What are Citations?
A local citation is any online mention of the name, address, and phone number for a local business (NAP). Citations can occur on local business directories, on websites and apps, and on social platforms. Citations help Internet users to discover local businesses and can also impact local search engine rankings. Local businesses can actively manage many citations to ensure data accuracy.
What are the types of local citations?
Major Local Business Data Platforms– Local business owners and marketers can create citations on a variety of important local business data platforms which exist to publish this type of data. Core platforms include Google My Business, Acxiom, Localeze/Neustar, and Infogroup. Key local business listings can also be built on popular social and review-oriented sites like Facebook and Yelp.
Geo/Industry-Specific Platforms– In addition to building local business listings on the major local business data platforms that serve all industries, your company can seek to build listings on websites that are specific to its unique industry and geography. Examples of these platforms would include chamber of commerce websites or the websites of professional associations and guilds.
The Wider Web– Supplementary citations can either be built or earned on a wide variety of publications, including blogs, news sites, apps, maps, government databases, and more. You can either intentionally develop these citations for your business, or simply earn them based on merit and public interest/sharing of information.
All of the above types of citations can be developed via the use of our automated software, by filling out forms directly on local business platforms manually, or via other methods of PR/marketing to various platforms.
Finally, citations and local business listings frequently appear without any action being taken by the business. For example, data on a site like Infogroup can flow down to another site like Superpages. This reality of how the web works makes it especially important for local businesses to take control of the accuracy of their data, so that inaccurate data is discovered and corrected, preventing customer loss, revenue loss, and any negative impact on local search rankings.
What are the components of a local citation?
The core components of a citation are a company’s name, address, and phone number (NAP) and can also include a reference or link to a designated page of the company’s website. In addition to this, a citation may incorporate some or all of the following elements:
- Business categories
- Hours of operation
- Driving directions
- Business description
- Payment forms accepted
- Owner responses
- Links to social and other forms of media
- Email addresses
- Fax numbers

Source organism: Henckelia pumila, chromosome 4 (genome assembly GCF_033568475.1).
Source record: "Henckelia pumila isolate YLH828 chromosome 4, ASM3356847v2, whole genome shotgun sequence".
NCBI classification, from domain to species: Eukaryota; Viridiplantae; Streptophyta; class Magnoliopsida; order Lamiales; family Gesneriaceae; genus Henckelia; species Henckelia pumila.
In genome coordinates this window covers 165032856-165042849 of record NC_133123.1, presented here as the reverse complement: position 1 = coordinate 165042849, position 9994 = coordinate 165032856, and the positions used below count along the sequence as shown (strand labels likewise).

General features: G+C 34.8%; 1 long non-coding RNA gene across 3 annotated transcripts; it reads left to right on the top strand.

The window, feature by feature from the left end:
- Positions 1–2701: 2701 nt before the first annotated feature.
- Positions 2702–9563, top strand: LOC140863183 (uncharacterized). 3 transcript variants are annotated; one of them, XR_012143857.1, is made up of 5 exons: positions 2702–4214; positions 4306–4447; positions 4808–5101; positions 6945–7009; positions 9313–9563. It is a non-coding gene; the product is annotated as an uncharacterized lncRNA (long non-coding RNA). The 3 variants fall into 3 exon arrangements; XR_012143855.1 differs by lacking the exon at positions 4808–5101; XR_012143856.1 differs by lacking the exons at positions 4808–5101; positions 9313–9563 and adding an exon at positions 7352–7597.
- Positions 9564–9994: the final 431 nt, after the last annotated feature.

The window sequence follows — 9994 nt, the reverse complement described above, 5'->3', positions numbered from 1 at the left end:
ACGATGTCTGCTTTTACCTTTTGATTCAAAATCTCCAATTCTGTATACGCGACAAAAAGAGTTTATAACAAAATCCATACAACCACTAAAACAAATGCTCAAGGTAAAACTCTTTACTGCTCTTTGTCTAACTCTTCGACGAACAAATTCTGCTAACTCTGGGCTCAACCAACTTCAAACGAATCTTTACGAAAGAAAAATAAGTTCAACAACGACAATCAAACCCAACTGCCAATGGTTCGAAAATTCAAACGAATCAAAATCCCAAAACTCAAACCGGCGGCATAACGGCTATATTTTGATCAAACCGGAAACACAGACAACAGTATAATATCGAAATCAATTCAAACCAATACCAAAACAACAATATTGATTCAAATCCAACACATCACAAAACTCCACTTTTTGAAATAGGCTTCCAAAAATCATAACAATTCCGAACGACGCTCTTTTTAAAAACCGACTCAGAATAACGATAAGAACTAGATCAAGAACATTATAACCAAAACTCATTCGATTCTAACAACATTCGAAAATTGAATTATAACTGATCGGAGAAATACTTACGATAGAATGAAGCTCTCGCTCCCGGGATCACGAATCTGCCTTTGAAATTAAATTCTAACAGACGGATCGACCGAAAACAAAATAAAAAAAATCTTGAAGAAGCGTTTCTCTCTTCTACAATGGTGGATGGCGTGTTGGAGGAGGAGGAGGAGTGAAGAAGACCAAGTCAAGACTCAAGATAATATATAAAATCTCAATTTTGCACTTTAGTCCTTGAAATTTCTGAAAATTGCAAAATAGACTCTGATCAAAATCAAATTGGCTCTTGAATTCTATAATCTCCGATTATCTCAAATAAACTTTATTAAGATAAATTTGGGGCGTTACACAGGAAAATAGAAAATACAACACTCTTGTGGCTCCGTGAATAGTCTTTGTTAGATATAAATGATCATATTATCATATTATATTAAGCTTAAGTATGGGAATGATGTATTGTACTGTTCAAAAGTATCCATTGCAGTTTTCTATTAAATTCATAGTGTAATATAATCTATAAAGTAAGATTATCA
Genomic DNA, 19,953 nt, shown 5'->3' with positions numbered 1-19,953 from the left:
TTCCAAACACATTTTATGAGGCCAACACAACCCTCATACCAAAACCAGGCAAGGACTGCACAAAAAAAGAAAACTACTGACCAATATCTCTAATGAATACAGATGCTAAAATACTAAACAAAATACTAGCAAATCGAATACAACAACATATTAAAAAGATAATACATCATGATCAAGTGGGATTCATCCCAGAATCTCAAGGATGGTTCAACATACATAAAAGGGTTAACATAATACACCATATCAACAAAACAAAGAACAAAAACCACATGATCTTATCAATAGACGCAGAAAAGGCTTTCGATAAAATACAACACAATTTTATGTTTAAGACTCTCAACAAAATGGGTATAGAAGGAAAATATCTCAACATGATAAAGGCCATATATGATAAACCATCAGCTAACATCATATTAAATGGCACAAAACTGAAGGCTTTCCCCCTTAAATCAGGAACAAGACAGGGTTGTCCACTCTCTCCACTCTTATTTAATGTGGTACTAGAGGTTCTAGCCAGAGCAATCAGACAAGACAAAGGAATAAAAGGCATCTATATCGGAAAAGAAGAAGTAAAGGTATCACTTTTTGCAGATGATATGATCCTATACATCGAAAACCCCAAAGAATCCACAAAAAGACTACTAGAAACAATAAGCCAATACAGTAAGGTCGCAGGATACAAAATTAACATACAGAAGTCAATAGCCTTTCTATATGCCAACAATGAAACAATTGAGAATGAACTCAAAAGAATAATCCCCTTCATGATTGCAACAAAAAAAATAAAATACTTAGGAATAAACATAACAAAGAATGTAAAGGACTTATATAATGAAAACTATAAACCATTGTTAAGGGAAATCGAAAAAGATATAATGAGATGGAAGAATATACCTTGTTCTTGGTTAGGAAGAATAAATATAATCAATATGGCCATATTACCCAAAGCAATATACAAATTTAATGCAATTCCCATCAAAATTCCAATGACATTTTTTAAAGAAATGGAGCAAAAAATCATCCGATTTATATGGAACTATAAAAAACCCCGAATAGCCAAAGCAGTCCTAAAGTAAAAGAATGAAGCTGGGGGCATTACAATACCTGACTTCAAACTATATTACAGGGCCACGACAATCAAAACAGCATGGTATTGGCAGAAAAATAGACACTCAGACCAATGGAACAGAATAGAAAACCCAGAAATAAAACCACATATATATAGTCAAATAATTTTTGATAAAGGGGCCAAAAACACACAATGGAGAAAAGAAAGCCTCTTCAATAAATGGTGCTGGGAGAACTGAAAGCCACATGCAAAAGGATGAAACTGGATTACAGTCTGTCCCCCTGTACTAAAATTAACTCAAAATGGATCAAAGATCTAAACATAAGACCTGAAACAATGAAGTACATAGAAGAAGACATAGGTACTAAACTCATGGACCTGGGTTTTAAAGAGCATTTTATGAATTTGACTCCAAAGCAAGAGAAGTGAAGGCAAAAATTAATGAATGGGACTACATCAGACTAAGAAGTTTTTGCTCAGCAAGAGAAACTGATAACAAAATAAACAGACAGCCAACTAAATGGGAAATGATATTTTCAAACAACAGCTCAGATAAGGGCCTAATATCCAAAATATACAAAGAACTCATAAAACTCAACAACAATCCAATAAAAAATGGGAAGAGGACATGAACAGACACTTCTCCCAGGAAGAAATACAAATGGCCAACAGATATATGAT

- Alternate phone numbers
Why do local citations matter?
Local citations significantly influence two scenarios relating to search for local businesses:
- Local citations either positively or negatively impact local search engine rankings. The number of citations a business accrues, the accuracy of the data they feature, and the quality of the platforms they exist on all influence rankings. Search engines like Google amass data about each business. If what they encounter is accurate, the search engine trusts the validity of the data, which is believed to strengthen the business’ chance of ranking well. However, if the data search engines encounter is inconsistent, this trust is eroded, lessening ranking opportunities.
- Local citations either positively or negatively impact consumers. Accurate citations help people discover a local business, which can result in web, phone, and foot traffic, culminating in transactions. Inaccurate citations, however, can misdirect customers, leading to loss of reputation and revenue.
Businesses at every level of local commerce — from one-person startups to major brands — are deeply concerned about rankings, reputation, and revenue. Local citations are vital, given that they factor into all three of these areas.
How does active location data management relate to citations?
Any local business developing its marketing strategy must understand the risk/benefit scenario of a passive vs. an active approach to citation management.
Passive approach risks:
Neglecting citation development and management risks the following damage to rankings, reputation, and revenue:
- A small/weak set of local citations
- Inaccurate citations
- Duplicate local business listings
- No awareness of user or competitor edits to local business listings
- No strategy for discovering inaccurate data
- No strategy for managing citations in the event of mergers/acquisitions, rebranding, business moves, changes of phone numbers, hours of operation, or other data
- No strategy for discovering and managing reviews
- Little control over how the business is being represented across the web
Active approach benefits:
Actively managing citations can positively impact rankings, reputation, and revenue via:
- A robust, accurate citation set on major platforms
- Awareness, discovery, and correction of inaccurate data
- Permanent closure of duplicate local business listings
- A solid strategy for editing citation data in the event of mergers/acquisitions, rebranding, business moves, changes of phone numbers, hours of operation, or other data
- A solid strategy for discovering and managing reviews
- Maximum control over how the business is being represented across the web
Weighing these risks/benefits, you’ll soon determine that active citation management can be neglected. It simply isn’t good business.